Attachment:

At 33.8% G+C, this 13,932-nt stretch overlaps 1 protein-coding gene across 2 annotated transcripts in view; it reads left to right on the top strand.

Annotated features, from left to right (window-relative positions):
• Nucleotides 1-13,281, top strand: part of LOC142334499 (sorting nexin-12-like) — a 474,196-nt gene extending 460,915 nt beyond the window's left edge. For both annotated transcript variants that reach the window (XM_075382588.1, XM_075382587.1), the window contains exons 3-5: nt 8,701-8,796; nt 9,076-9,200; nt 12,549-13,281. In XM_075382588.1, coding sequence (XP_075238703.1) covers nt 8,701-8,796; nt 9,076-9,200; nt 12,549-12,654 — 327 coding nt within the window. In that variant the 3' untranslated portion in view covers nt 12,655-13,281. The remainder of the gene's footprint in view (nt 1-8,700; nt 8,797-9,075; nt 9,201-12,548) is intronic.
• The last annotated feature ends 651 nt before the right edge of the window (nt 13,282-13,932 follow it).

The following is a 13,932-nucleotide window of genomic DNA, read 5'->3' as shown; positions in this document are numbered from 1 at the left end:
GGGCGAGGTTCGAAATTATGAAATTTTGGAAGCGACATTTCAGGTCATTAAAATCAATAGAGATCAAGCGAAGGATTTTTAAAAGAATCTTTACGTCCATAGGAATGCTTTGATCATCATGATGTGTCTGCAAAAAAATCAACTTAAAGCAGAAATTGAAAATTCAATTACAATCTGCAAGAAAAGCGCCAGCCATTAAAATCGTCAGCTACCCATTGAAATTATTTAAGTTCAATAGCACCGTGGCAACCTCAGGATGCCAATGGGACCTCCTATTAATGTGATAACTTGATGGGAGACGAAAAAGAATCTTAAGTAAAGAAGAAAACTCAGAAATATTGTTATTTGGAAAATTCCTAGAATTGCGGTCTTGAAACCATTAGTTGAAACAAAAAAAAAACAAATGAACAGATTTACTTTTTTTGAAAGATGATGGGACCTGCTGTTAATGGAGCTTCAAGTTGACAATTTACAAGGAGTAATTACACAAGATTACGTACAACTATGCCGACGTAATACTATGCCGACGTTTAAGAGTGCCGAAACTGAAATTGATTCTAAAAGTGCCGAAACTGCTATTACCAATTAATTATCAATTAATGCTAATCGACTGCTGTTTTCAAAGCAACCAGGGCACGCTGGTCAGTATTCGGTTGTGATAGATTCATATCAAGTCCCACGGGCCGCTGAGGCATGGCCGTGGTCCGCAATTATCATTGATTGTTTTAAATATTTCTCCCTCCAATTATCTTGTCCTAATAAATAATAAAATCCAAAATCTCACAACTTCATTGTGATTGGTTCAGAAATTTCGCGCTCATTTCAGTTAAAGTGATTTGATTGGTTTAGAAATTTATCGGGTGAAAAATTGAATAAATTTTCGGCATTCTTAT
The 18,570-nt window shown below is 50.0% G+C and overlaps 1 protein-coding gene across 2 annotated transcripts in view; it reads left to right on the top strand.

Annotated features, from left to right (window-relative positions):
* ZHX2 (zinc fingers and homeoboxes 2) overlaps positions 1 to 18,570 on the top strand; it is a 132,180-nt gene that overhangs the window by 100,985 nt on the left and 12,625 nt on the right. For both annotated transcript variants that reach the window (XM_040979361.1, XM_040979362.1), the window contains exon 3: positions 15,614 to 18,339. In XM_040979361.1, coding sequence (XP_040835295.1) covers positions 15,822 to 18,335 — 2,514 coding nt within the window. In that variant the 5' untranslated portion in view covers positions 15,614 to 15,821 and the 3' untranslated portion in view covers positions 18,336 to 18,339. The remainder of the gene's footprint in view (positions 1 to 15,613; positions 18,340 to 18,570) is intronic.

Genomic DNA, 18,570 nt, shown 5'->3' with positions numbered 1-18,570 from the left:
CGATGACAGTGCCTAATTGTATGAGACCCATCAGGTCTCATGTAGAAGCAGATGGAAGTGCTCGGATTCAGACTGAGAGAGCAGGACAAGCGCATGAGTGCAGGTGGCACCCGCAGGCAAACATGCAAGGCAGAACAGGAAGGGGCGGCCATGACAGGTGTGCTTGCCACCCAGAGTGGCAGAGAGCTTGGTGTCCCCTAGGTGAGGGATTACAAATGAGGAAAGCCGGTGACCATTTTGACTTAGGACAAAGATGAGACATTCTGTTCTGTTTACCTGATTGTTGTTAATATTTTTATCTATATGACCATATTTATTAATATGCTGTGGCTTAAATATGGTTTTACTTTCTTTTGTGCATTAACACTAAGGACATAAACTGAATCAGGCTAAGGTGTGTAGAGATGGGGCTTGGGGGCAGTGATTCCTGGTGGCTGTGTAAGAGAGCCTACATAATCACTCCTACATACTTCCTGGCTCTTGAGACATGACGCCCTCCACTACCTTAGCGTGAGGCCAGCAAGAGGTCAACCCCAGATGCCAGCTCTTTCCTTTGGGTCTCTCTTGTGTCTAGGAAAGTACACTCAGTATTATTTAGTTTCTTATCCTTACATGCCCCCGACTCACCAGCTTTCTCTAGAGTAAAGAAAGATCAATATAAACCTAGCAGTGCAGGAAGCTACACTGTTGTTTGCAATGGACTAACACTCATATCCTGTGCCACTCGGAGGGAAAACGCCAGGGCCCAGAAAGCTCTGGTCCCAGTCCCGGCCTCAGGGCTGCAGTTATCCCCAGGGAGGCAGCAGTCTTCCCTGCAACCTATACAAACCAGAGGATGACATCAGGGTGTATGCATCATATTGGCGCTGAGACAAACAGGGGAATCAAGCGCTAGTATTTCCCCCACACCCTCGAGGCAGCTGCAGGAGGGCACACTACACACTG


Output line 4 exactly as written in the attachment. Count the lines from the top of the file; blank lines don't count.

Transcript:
• The last annotated feature ends 651 nt before the right edge of the window (nt 13,282-13,932 follow it).